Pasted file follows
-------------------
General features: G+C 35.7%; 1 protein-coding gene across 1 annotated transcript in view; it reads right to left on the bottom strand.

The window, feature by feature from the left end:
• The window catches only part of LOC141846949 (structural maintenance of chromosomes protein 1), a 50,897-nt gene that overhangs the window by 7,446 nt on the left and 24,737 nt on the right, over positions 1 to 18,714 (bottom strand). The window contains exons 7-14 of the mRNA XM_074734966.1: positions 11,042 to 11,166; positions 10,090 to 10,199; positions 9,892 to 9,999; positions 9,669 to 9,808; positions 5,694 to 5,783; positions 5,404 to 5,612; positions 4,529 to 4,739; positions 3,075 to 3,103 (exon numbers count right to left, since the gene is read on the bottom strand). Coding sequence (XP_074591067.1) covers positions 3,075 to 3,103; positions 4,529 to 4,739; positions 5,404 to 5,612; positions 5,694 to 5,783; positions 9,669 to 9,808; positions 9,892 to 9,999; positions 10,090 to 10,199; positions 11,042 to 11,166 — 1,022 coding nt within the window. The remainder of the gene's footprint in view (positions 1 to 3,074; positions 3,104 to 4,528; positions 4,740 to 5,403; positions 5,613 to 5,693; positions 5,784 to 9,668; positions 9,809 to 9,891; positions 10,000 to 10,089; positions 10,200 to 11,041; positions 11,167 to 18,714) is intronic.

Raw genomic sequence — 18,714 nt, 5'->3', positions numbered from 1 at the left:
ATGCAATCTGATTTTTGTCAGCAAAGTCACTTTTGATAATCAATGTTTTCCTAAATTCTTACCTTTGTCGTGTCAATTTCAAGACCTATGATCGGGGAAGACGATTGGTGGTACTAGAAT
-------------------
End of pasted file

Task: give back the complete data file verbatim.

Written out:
General features: G+C 35.7%; 1 protein-coding gene across 1 annotated transcript in view; it reads right to left on the bottom strand.

The window, feature by feature from the left end:
• The window catches only part of LOC141846949 (structural maintenance of chromosomes protein 1), a 50,897-nt gene that overhangs the window by 7,446 nt on the left and 24,737 nt on the right, over positions 1 to 18,714 (bottom strand). The window contains exons 7-14 of the mRNA XM_074734966.1: positions 11,042 to 11,166; positions 10,090 to 10,199; positions 9,892 to 9,999; positions 9,669 to 9,808; positions 5,694 to 5,783; positions 5,404 to 5,612; positions 4,529 to 4,739; positions 3,075 to 3,103 (exon numbers count right to left, since the gene is read on the bottom strand). Coding sequence (XP_074591067.1) covers positions 3,075 to 3,103; positions 4,529 to 4,739; positions 5,404 to 5,612; positions 5,694 to 5,783; positions 9,669 to 9,808; positions 9,892 to 9,999; positions 10,090 to 10,199; positions 11,042 to 11,166 — 1,022 coding nt within the window. The remainder of the gene's footprint in view (positions 1 to 3,074; positions 3,104 to 4,528; positions 4,740 to 5,403; positions 5,613 to 5,693; positions 5,784 to 9,668; positions 9,809 to 9,891; positions 10,000 to 10,089; positions 10,200 to 11,041; positions 11,167 to 18,714) is intronic.

Raw genomic sequence — 18,714 nt, 5'->3', positions numbered from 1 at the left:
ATGCAATCTGATTTTTGTCAGCAAAGTCACTTTTGATAATCAATGTTTTCCTAAATTCTTACCTTTGTCGTGTCAATTTCAAGACCTATGATCGGGGAAGACGATTGGTGGTACTAGAAT